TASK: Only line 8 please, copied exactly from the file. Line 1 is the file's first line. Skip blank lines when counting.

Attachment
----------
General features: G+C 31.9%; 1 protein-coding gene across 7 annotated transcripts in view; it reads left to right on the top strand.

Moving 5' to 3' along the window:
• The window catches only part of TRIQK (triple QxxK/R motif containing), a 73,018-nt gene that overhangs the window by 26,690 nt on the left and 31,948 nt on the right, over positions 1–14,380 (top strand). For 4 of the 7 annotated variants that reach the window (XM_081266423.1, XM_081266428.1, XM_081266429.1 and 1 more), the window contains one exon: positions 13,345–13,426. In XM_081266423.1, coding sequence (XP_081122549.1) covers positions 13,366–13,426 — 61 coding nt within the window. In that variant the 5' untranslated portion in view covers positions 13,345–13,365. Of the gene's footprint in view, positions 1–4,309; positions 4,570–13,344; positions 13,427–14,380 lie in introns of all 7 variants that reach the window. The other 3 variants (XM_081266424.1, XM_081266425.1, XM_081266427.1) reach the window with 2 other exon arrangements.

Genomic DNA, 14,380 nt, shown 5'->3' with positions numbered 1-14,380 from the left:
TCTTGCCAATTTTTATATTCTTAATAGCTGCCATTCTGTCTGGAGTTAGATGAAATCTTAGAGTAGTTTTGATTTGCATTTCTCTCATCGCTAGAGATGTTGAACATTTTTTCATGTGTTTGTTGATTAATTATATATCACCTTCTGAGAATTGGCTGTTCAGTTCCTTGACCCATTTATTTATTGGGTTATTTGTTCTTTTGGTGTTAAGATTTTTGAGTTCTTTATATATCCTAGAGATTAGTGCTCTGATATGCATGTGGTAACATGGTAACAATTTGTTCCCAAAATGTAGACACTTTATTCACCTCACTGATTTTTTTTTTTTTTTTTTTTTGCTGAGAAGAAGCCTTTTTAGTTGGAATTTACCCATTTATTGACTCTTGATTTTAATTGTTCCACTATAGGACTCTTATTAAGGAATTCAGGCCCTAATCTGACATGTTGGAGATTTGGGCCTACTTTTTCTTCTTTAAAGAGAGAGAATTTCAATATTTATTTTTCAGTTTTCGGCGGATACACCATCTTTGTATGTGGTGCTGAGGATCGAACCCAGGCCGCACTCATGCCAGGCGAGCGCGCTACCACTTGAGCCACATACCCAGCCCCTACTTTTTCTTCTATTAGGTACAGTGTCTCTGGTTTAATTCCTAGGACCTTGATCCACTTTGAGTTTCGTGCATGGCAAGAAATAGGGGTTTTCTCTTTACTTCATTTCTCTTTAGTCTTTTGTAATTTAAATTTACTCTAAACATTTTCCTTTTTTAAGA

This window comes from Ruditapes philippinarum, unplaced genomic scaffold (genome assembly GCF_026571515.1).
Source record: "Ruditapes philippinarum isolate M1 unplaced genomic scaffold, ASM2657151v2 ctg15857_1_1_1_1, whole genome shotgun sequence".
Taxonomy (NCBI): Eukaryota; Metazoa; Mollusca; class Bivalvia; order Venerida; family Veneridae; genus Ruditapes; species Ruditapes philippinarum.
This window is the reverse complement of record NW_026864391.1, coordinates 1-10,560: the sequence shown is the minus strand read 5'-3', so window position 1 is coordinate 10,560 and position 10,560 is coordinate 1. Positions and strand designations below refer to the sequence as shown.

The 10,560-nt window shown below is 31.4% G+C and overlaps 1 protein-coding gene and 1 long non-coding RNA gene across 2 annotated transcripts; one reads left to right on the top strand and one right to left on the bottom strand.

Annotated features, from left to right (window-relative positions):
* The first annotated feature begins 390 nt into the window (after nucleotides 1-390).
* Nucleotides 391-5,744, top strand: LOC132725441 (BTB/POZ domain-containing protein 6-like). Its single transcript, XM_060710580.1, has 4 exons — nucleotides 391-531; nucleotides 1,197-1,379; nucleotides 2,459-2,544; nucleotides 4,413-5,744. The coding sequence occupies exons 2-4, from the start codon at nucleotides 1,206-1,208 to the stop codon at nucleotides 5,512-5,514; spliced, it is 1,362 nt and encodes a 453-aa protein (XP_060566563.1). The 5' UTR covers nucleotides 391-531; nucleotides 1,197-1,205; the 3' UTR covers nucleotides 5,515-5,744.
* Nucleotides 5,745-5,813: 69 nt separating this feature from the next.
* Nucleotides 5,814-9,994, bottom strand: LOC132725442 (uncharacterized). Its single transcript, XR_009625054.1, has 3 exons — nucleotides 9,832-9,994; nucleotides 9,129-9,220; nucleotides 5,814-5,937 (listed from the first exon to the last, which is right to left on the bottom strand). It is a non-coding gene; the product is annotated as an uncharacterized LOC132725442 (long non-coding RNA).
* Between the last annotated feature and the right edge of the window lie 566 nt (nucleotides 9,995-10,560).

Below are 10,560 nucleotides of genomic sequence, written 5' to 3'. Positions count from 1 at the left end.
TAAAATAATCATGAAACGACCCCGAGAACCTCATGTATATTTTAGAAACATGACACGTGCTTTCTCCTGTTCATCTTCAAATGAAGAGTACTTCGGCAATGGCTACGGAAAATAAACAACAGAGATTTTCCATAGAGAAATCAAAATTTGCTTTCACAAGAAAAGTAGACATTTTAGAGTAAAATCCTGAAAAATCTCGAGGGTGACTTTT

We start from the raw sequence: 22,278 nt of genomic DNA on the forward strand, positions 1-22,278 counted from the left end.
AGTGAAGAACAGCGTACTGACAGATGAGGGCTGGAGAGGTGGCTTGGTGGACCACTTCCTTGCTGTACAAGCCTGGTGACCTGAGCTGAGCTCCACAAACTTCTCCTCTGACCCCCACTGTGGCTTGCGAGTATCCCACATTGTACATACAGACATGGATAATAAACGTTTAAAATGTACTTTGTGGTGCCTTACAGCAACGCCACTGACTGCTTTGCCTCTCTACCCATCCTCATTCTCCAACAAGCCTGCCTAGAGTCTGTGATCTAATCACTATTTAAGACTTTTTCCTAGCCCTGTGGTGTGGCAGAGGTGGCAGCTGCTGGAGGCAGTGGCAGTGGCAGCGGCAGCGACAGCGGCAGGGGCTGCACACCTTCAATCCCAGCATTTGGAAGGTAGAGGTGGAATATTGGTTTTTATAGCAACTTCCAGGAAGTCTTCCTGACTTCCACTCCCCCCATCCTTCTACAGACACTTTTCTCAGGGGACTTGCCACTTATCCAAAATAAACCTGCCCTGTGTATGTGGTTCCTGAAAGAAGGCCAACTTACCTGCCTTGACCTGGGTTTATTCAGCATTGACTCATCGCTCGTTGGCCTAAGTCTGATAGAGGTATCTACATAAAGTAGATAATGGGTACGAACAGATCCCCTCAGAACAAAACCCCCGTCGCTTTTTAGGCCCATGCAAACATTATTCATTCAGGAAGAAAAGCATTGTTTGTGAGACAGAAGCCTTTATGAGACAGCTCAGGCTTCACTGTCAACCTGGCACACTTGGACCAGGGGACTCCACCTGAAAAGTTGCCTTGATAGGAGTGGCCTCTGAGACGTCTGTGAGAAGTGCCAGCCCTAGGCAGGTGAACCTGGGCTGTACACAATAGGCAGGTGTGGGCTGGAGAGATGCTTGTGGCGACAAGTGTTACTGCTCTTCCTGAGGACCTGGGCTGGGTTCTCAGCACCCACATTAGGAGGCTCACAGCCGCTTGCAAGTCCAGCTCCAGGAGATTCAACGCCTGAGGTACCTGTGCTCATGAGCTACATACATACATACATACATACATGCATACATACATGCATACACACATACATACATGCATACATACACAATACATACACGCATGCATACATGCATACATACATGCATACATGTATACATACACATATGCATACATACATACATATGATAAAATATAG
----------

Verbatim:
Taxonomy (NCBI): Eukaryota; Metazoa; Mollusca; class Bivalvia; order Venerida; family Veneridae; genus Ruditapes; species Ruditapes philippinarum.